moderation in action, thought, or feeling


Guide for Your Group



Ask each person to introduce themselves and to share with the group a part of their day or week they would like to bring with them as they begin this conversation, and/or a part of their day or week they would like to leave behind.


As we gather in our Sh’ma group, may we honor the values of our Jewish tradition. May we bring compassion, insight, and wisdom to our learning and conversation. May we recognize the Divine Image in one another, and let that awareness be reflected in our words and actions.


Baruch atah Adonai chonein ha’daat.

Blessed are You, Adonai, who grants us wisdom and awareness.


Before we begin, let’s review the brit—the covenant—that animates our time together:

  • Accountability: I’ll show up to our agreed upon times. I’ll let the guide(s) know the (good) reason I will be absent. I will also be punctual and respect everyone's time.

  • Presence: When we’re together, I’ll be present and mindful. I will listen and share. Life (and our mobile devices) offers many distractions, but I will stay present and engaged.

  • Double Confidentiality: I’ll maintain complete confidentiality. What I hear and say stays here. It means that even when I see group members in another context, like at Temple or in the neighborhood, I will not initiate a conversation on what has been shared.

  • Vulnerability: I’ll stretch myself to be as open and honest as possible with my perspectives and experiences in order to create a safe environment that might encourage others to takes risks as well.

  • Respect: I will remember that all of us are here for a common purpose and I will respect and acknowledge everyone in my group.

  • No Fixing, Advising, Saving or Setting Straight: I will give each person the gift of true attention without trying to “solve their problem.” No advice unless it’s asked.

  • Listening: I understand that some of us are talkers, while some of us are quieter. I’ll be aware not to dominate discussions and to balance how much I’m talking with how much I’m listening.

  • Curiosity: Judaism is a religion of exploration; of big questions more than answers. I will get the most out of my group by being open to our discussions and the people around me.

  • Ownership: This is our Sh’ma Group. This is our community to create. While we have guidelines and suggestions, it is ours to shape and form. We will get out of it what we put into it.


Reflect on Last Month’s Discussion/Conversation

What challenges did you face in pursuing last month’s virtue?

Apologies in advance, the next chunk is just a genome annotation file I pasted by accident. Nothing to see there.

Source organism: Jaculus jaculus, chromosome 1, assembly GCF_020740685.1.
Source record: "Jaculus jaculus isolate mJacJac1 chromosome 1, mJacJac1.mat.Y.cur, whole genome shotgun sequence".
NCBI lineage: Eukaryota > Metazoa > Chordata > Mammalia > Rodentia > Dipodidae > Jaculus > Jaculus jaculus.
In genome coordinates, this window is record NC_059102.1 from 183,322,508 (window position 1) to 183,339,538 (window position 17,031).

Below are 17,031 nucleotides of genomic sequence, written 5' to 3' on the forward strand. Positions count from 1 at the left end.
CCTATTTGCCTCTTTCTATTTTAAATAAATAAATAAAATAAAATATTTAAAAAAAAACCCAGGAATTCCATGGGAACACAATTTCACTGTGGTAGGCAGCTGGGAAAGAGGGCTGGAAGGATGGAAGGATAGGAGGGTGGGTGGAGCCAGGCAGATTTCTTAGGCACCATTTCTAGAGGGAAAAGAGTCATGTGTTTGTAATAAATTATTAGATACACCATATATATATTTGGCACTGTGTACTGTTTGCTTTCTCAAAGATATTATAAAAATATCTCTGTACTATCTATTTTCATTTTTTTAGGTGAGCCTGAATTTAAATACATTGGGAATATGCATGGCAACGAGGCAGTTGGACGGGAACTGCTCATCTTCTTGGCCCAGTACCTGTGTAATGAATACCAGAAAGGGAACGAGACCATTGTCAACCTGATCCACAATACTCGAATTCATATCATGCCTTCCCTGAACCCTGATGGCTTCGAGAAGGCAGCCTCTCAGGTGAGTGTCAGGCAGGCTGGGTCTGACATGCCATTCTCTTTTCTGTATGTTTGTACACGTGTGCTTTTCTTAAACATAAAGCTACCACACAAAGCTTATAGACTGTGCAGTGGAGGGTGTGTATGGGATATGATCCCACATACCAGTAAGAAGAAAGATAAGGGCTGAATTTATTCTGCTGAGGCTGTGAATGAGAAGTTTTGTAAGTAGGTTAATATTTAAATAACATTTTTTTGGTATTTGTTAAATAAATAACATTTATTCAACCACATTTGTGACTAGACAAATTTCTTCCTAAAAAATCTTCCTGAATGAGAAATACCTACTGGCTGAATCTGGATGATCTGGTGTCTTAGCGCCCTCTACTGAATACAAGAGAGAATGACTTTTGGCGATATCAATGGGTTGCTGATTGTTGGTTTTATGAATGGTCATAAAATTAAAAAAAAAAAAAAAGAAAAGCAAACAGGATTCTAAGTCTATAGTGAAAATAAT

What are you still thinking about from your last discussion?


Today’s Discussion/Conversation

Compare Ben Franklin’s definition of the virtue with the passage from Pirkei Avot. Use the questions below to help guide the conversation.


Make Your Commitment

Before your meeting ends, set a goal for yourself for how you can better live that month’s virtue. Share it with the group and plan to follow up on how you did at your next meeting.


Example: For temperance, could you practice digital temperance and commit to an hour free of phone, computer, and social media check-ins?


Side-By-Side: Ben Franklin and Pirkei Avot

Ben Franklin’s Definition

Eat not to dullness and drink not to elevation.


Pirkei  Avot

(PA 3:3)

Rabbi Shimon said, “If three have eaten at one table and have not discussed words of Torah over it, it is as though they had eaten of the sacrifices of the dead, as it is written (Isaiah 28:8) ‘For all tables are full of vomit and filthiness without God.’ But if three have eaten at one table and have spoken words of Torah over it, it is as though they had eaten from the table of God, as it is written (Ezekiel 41:22) ‘And he said to me, This is the table that is before the LORD!’”


(PA 3:13)

Rabbi Akiva says: Joking and lightheartedness acclimate toward promiscuity. Tradition is a safeguarding fence around Torah. Tithes are a safeguarding fence around wealth. Vows are a safeguarding fence around abstinence. A safeguarding fence around wisdom is silence.


Questions To Discuss

Both Pirkei Avot passages and Franklin’s definition address the idea of indulgence. How do they relate? How are they different?

Some psychologists say that self-control diminishes as the day goes on—so, we are strong in the morning but weaker at night. Does this ring true to you? Others say that self-control is like a muscle—that the more you exercise it, the more it grows? Has that been your experience?

Should temperance be imposed (as it was during the Temperance Movement), or should people be left on their own to cultivate this virtue?

Is the overuse of technology a modern form of indulgence? Does a lack of digital “temperance” conflict with spiritual life or tradition?

Click here to download a copy of Temperance


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